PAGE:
I got optimistic and planted some Italian chilli seeds, within a week green shoots were coming up. Big green leaves…hmm, I might not have the greenest thumb around but unless I’m wrong, Italians don’t grow chilli in the shape of cucumber leaves. (Presuming that’s what it is)

I also had a geranium in a fence container, two capsicums sprung up as a surprise package and seemed to suck out all of the life of the geranium while it looked pretty good. They then battled for top dog, couldn’t decide who was going to be boss so it seems they both have given up and are now looking a little exhausted from the whole ordeal and worse for wear. Never mind, I can console myself with my little patch of greenery to the right.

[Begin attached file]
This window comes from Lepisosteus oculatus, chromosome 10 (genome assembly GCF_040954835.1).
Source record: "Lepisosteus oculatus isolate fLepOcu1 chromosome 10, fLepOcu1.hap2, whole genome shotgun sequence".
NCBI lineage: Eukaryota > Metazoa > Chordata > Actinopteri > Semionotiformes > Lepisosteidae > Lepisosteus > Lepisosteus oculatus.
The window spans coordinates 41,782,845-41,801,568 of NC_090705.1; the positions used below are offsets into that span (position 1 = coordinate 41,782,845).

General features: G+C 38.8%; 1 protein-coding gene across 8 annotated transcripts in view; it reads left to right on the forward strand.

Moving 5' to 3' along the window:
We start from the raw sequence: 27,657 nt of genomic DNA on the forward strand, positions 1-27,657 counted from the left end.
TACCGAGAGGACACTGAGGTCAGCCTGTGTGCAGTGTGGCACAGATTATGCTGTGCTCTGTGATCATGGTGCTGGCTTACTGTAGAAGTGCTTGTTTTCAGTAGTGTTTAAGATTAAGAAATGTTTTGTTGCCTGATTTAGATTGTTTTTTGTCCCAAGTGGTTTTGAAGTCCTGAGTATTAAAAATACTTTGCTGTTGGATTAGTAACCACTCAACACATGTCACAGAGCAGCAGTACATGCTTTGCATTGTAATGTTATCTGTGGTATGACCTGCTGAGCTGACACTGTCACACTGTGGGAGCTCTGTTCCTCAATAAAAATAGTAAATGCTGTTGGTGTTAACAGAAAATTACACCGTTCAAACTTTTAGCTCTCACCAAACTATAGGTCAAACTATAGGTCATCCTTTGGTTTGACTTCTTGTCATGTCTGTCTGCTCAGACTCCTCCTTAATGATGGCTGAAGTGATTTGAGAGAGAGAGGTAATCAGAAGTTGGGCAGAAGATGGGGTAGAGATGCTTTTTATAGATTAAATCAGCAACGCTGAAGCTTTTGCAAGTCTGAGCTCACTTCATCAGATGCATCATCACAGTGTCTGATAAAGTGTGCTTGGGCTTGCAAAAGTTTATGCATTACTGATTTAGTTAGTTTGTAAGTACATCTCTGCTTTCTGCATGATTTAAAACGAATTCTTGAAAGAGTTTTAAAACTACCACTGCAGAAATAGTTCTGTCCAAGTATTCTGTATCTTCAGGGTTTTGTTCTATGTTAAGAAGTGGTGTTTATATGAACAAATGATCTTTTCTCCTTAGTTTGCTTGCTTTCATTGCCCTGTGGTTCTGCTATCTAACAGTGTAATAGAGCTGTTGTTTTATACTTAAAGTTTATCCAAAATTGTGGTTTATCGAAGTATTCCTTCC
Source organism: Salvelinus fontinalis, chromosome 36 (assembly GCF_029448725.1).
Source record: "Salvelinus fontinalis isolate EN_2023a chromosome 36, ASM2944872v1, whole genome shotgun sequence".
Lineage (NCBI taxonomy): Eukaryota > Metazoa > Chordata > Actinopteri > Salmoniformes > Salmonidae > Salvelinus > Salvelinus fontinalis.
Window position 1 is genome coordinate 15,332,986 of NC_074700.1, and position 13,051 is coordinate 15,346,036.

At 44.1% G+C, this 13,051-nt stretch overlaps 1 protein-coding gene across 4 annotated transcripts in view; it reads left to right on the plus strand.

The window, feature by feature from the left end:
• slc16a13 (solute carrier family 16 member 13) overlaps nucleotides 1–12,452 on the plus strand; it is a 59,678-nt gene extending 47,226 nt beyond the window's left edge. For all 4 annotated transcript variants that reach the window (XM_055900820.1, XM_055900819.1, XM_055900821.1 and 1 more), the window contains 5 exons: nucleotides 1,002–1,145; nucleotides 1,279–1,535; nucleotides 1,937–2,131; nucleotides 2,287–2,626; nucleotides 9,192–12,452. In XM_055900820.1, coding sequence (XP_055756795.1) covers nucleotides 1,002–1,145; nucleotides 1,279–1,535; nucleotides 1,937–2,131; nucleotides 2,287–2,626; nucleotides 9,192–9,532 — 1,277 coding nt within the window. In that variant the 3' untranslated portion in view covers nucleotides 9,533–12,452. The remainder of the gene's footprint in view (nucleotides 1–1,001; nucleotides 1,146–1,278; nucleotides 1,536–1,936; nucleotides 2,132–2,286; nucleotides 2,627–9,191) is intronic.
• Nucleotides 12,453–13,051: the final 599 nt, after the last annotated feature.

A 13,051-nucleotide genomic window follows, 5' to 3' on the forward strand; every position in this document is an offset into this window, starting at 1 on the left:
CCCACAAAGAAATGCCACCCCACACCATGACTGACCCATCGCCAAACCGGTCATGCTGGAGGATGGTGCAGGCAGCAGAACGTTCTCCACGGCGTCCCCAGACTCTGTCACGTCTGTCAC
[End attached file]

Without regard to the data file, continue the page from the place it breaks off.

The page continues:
My little green gas meter box garden.

******

* If anyone can answer a couple of my ‘I’m not so sure’ questions, I would be very thankful.

1/ What should I do with my chilli/ cucumber plants? Should I haul one out? Which one? (Given, that it’s a miracle they both look happy, and I’m a little nervous about moving either while they look so…alive.)

2/ Is it really a cucumber? Zucchini…god forbid in that tiny pot, pumpkin?